Even though I had a very privileged upbringing, I could relate with the Chinese children better than I ever expected. A ball and a group of friends created hours upon hours of free entertainment, exercise, bloody noses, skinned knees and even two broken bones which proved invaluable for character building while growing up. Team building, leadership and the ability to persevere when my body refused to go any further would foster essential life skills. All I needed was a ball and friends and I was happy. This was all before the information revolution took over modern society. Now our ball has become the computer we hold in the palm or our hands while friends exist only through text, pictures and videos.
Minimalism is a way of life that everyone should adopt as responsible global citizens. We are constantly bombarded with advertisements that promise happiness through our consumption of junk. As we continue to be good consumers, our world economy thrives. We work hard to look good in the car we drive to work and show off the new clothes on our back. However, we fail to think about where the items we purchase come from and what effect our excessive greed will have on the environment. “I am just one person. This will make no difference,” we repeat to ourselves to justify our irresponsible behavior. We spend less time with others and our relationships become more and more shallow. As a result, our mental health is being depleted. The pharmaceutical companies and psychologists in the West are making a fortune from the great paradox of our era. My 97 year old grandfather lived through the Great Depression that resulted from the stock market crash in 1929 in the United States and claims that no one suffered from psychological depression during that era. Perhaps this is because people back then focused on the most important thing in their lives- their relationships with others. The happiest moments in my life are when I leave behind all of the items I have accumulated in South Korea and hit the road for two months out of the year. All I need is my tent, bike, warm clothes and company of my fellow global citizens and I am happy.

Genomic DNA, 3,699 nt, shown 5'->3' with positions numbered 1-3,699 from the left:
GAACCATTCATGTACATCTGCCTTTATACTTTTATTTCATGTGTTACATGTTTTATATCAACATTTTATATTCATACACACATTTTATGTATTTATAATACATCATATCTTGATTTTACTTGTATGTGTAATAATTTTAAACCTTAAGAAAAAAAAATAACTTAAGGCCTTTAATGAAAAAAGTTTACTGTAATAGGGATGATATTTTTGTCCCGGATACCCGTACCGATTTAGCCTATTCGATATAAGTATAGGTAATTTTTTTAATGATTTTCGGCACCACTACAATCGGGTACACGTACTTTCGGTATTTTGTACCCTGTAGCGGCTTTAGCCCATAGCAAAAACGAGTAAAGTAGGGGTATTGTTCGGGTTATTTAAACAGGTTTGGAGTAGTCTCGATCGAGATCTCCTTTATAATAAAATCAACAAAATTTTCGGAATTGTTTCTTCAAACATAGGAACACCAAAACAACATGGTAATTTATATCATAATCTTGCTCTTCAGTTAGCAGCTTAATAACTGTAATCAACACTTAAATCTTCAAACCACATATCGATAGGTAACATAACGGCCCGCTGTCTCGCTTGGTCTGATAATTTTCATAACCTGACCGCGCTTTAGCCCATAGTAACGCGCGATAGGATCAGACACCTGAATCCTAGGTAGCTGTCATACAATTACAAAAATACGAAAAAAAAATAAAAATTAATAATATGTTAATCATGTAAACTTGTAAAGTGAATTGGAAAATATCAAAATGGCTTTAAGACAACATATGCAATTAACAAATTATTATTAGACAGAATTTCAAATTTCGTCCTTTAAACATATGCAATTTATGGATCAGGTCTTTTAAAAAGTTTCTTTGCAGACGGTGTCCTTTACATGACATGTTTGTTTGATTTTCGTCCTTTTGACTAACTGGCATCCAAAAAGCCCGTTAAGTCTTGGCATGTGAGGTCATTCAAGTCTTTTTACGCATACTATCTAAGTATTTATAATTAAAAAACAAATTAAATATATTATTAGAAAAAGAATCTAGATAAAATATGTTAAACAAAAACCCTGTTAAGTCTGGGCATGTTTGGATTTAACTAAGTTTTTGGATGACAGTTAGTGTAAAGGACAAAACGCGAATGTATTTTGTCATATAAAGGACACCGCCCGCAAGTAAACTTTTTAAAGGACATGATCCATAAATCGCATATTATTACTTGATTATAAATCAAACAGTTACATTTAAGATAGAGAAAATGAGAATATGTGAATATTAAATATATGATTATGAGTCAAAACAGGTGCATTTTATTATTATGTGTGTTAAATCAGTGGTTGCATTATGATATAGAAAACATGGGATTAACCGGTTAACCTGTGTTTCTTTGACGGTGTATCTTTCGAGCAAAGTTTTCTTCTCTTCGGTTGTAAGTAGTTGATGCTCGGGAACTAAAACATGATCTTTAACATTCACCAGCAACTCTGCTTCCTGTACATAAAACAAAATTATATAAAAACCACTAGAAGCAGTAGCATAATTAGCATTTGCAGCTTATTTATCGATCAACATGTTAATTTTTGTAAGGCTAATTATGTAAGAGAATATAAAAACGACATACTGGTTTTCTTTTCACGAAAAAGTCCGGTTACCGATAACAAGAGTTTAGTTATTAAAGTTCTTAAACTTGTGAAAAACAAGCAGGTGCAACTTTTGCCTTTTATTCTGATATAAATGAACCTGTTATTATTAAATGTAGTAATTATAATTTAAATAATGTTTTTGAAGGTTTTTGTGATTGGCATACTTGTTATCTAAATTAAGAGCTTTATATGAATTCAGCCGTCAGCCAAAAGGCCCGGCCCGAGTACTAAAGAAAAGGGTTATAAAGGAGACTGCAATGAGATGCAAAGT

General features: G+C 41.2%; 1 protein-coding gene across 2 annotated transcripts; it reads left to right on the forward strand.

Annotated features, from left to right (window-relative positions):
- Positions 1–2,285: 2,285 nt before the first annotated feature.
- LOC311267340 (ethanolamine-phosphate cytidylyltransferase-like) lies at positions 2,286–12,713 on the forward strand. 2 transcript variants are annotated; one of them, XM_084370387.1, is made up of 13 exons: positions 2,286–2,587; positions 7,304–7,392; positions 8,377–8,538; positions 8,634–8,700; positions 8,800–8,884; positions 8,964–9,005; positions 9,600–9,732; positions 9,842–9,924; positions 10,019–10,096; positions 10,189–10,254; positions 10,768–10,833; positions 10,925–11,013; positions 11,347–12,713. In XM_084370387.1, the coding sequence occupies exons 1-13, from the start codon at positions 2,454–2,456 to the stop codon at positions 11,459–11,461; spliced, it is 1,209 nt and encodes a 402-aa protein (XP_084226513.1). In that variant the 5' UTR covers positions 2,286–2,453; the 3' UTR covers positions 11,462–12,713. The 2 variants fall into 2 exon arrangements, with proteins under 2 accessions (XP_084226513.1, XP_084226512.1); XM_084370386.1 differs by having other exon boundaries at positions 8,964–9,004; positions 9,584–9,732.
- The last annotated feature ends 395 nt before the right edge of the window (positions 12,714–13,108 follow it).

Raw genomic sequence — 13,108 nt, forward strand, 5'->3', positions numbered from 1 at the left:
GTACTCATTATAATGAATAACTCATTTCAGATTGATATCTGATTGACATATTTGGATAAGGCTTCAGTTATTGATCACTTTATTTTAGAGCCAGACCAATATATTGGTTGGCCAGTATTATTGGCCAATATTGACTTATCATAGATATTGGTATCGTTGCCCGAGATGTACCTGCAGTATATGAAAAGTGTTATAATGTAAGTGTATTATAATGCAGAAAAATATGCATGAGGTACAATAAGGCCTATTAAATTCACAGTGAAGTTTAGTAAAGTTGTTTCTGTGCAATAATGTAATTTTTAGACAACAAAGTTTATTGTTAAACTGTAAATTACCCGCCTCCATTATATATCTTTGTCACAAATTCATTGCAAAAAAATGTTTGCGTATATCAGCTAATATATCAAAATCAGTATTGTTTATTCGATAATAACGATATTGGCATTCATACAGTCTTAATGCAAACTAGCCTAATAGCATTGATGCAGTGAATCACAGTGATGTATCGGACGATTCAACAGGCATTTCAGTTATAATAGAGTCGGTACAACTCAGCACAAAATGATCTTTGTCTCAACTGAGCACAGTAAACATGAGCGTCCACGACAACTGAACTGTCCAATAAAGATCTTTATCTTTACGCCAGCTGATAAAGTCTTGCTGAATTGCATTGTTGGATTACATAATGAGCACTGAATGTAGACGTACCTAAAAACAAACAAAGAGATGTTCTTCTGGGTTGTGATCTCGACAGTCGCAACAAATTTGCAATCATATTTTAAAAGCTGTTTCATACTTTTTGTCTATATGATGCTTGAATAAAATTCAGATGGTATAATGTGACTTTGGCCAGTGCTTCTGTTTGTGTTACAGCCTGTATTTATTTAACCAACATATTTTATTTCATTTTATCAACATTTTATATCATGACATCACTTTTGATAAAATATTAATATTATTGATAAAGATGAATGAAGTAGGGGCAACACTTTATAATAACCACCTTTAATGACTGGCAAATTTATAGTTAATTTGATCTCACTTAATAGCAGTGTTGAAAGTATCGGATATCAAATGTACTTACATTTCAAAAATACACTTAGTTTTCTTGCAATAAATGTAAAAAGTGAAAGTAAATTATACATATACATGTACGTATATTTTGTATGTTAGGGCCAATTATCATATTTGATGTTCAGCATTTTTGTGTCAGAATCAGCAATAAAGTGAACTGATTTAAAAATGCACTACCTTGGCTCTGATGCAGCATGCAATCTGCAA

Yellow dust has become an everyday part of life here in Seoul, South Korea. Eight years ago when I arrived at my new home on the other side of the world, it would make an appearance once a year for one week. Times have changed. Yellow dust forecasts accompany weather forecasts on the news everyday. Nowadays I wake up in the mornings with a sore throat and eye irritation more than three days per week. The vigorous exercise routine that I has become an essential part of my life has been altered as a result of potential lung damage due to inhaling toxic air particles. As I write this blog entry, I have finally been relieved of yellow dust due to a cool rainfall in Seoul which provides a brief escape. People in my neighborhood today told me there is nothing they can do about the present situation and blame the poor air quality on neighboring China. It is time we stop blaming others for the present state of the world and take a serious look at our own personal actions as mature global citizens. There is something you can do about it- all it takes is the courage to act appropriately and speak the truth as you know it. We all have something to learn from the Chinese children in Xinjang- how to enjoy a life of simplicity as responsible citizens of the world.